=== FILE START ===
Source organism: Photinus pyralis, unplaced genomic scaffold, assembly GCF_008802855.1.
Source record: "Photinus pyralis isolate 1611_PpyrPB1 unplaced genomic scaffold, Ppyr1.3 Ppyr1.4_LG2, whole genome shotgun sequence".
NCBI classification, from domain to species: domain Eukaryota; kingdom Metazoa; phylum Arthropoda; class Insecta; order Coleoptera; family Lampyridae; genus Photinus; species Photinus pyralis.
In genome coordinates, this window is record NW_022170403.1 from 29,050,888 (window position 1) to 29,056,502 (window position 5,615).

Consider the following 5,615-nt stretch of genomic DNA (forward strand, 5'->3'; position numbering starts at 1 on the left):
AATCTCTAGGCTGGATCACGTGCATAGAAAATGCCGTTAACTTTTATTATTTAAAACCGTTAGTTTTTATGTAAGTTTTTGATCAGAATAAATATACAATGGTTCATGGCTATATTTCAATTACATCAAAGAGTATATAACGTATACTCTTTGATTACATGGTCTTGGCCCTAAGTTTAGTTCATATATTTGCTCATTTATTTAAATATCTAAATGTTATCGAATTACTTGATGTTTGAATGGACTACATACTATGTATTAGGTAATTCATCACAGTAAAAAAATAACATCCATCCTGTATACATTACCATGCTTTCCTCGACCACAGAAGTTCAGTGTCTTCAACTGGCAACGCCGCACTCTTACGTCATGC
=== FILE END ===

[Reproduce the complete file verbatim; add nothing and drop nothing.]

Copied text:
Source organism: Photinus pyralis, unplaced genomic scaffold, assembly GCF_008802855.1.
Source record: "Photinus pyralis isolate 1611_PpyrPB1 unplaced genomic scaffold, Ppyr1.3 Ppyr1.4_LG2, whole genome shotgun sequence".
NCBI classification, from domain to species: domain Eukaryota; kingdom Metazoa; phylum Arthropoda; class Insecta; order Coleoptera; family Lampyridae; genus Photinus; species Photinus pyralis.
In genome coordinates, this window is record NW_022170403.1 from 29,050,888 (window position 1) to 29,056,502 (window position 5,615).

Consider the following 5,615-nt stretch of genomic DNA (forward strand, 5'->3'; position numbering starts at 1 on the left):
AATCTCTAGGCTGGATCACGTGCATAGAAAATGCCGTTAACTTTTATTATTTAAAACCGTTAGTTTTTATGTAAGTTTTTGATCAGAATAAATATACAATGGTTCATGGCTATATTTCAATTACATCAAAGAGTATATAACGTATACTCTTTGATTACATGGTCTTGGCCCTAAGTTTAGTTCATATATTTGCTCATTTATTTAAATATCTAAATGTTATCGAATTACTTGATGTTTGAATGGACTACATACTATGTATTAGGTAATTCATCACAGTAAAAAAATAACATCCATCCTGTATACATTACCATGCTTTCCTCGACCACAGAAGTTCAGTGTCTTCAACTGGCAACGCCGCACTCTTACGTCATGC